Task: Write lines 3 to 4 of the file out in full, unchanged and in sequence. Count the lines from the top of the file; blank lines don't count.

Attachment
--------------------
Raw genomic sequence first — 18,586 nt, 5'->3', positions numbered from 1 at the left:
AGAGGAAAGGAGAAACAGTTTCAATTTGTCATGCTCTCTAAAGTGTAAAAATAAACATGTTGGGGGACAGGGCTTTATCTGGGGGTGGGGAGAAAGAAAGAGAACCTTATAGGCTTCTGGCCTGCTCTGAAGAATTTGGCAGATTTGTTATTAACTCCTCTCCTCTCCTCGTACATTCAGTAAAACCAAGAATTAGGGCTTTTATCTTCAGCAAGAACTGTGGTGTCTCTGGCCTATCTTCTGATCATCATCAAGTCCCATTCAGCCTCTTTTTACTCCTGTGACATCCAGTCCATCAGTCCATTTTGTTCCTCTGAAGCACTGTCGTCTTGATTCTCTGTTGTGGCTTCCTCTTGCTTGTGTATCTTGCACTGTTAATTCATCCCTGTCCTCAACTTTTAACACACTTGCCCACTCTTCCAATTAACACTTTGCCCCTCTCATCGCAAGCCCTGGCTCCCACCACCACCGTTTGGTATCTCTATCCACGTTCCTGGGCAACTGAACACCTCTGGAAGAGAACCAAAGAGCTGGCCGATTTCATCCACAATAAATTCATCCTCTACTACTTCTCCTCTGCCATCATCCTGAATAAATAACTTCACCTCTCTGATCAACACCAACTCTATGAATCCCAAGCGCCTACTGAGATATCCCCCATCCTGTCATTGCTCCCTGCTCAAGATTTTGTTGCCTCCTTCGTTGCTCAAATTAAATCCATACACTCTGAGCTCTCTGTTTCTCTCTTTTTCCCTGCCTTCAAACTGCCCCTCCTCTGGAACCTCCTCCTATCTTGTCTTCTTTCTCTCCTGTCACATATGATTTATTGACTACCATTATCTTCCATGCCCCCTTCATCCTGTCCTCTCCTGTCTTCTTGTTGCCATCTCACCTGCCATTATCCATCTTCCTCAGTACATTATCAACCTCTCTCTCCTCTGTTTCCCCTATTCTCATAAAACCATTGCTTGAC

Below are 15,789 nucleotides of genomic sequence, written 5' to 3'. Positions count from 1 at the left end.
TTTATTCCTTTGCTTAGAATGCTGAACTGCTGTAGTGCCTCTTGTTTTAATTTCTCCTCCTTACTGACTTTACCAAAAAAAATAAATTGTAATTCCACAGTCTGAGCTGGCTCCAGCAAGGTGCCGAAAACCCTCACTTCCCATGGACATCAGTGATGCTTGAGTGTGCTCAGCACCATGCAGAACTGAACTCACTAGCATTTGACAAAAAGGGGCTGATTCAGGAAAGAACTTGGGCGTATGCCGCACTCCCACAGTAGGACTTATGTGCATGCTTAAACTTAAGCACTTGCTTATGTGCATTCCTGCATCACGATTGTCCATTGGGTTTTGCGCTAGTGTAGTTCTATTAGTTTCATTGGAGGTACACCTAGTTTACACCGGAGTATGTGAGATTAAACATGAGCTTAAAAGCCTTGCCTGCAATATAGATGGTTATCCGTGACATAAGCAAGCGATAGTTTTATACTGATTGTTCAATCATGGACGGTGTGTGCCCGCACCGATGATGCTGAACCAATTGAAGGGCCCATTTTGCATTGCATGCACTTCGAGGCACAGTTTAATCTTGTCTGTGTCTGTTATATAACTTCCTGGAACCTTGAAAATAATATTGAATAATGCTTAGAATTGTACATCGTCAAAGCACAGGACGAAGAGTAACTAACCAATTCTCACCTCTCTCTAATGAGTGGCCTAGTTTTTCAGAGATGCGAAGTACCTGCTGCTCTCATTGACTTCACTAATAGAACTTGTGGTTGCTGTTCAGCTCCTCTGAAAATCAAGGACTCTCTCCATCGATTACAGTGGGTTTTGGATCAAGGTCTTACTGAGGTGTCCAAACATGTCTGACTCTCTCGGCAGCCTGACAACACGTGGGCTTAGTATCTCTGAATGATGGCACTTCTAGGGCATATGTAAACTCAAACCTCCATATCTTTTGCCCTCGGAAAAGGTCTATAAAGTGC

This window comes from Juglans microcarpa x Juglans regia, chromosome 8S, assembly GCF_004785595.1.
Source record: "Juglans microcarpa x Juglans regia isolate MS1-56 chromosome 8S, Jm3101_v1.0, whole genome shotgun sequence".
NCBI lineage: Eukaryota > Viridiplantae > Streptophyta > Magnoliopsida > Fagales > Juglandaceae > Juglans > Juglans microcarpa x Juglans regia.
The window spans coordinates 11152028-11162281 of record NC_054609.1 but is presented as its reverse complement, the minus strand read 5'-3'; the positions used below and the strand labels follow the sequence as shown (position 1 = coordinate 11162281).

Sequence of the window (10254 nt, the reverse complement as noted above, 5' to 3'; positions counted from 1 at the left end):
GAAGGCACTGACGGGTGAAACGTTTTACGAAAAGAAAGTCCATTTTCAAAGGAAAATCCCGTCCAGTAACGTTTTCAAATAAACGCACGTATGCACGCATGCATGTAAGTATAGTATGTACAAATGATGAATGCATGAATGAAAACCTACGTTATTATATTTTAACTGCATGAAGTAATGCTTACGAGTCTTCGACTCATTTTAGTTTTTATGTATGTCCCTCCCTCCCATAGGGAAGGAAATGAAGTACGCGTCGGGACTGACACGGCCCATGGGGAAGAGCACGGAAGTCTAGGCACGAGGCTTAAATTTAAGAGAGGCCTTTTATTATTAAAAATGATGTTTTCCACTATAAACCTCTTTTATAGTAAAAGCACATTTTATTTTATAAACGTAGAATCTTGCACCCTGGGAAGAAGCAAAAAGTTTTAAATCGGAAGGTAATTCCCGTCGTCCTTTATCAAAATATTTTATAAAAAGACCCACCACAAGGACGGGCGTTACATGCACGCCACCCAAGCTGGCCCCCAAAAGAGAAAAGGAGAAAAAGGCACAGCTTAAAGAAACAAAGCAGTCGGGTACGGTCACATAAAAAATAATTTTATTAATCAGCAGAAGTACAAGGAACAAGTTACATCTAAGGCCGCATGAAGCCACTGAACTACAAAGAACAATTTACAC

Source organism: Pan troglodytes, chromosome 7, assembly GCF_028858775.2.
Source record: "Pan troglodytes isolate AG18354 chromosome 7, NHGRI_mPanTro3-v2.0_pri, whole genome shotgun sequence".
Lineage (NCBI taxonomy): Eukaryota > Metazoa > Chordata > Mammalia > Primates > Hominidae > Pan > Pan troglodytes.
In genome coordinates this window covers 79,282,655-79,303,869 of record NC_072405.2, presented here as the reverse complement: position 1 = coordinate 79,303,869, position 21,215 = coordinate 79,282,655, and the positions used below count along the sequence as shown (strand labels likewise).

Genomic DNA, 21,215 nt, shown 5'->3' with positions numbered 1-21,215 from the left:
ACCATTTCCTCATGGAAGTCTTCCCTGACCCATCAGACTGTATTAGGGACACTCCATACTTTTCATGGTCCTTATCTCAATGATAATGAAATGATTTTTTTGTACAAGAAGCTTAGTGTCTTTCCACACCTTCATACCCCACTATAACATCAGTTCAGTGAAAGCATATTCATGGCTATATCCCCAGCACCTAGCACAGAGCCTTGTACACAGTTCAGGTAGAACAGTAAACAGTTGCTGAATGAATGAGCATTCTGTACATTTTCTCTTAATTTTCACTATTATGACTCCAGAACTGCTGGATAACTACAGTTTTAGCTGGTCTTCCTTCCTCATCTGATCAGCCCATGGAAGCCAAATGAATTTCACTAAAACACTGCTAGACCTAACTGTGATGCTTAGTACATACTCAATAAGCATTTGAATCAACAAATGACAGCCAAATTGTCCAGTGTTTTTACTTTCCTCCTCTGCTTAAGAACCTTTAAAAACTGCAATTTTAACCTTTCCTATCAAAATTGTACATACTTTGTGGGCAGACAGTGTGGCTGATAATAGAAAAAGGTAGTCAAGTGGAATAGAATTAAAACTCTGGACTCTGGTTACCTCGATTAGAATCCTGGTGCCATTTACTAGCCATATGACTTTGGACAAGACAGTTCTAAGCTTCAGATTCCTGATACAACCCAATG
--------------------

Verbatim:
Below are 15,789 nucleotides of genomic sequence, written 5' to 3'. Positions count from 1 at the left end.
TTTATTCCTTTGCTTAGAATGCTGAACTGCTGTAGTGCCTCTTGTTTTAATTTCTCCTCCTTACTGACTTTACCAAAAAAAATAAATTGTAATTCCACAGTCTGAGCTGGCTCCAGCAAGGTGCCGAAAACCCTCACTTCCCATGGACATCAGTGATGCTTGAGTGTGCTCAGCACCATGCAGAACTGAACTCACTAGCATTTGACAAAAAGGGGCTGATTCAGGAAAGAACTTGGGCGTATGCCGCACTCCCACAGTAGGACTTATGTGCATGCTTAAACTTAAGCACTTGCTTATGTGCATTCCTGCATCACGATTGTCCATTGGGTTTTGCGCTAGTGTAGTTCTATTAGTTTCATTGGAGGTACACCTAGTTTACACCGGAGTATGTGAGATTAAACATGAGCTTAAAAGCCTTGCCTGCAATATAGATGGTTATCCGTGACATAAGCAAGCGATAGTTTTATACTGATTGTTCAATCATGGACGGTGTGTGCCCGCACCGATGATGCTGAACCAATTGAAGGGCCCATTTTGCATTGCATGCACTTCGAGGCACAGTTTAATCTTGTCTGTGTCTGTTATATAACTTCCTGGAACCTTGAAAATAATATTGAATAATGCTTAGAATTGTACATCGTCAAAGCACAGGACGAAGAGTAACTAACCAATTCTCACCTCTCTCTAATGAGTGGCCTAGTTTTTCAGAGATGCGAAGTACCTGCTGCTCTCATTGACTTCACTAATAGAACTTGTGGTTGCTGTTCAGCTCCTCTGAAAATCAAGGACTCTCTCCATCGATTACAGTGGGTTTTGGATCAAGGTCTTACTGAGGTGTCCAAACATGTCTGACTCTCTCGGCAGCCTGACAACACGTGGGCTTAGTATCTCTGAATGATGGCACTTCTAGGGCATATGTAAACTCAAACCTCCATATCTTTTGCCCTCGGAAAAGGTCTATAAAGTGC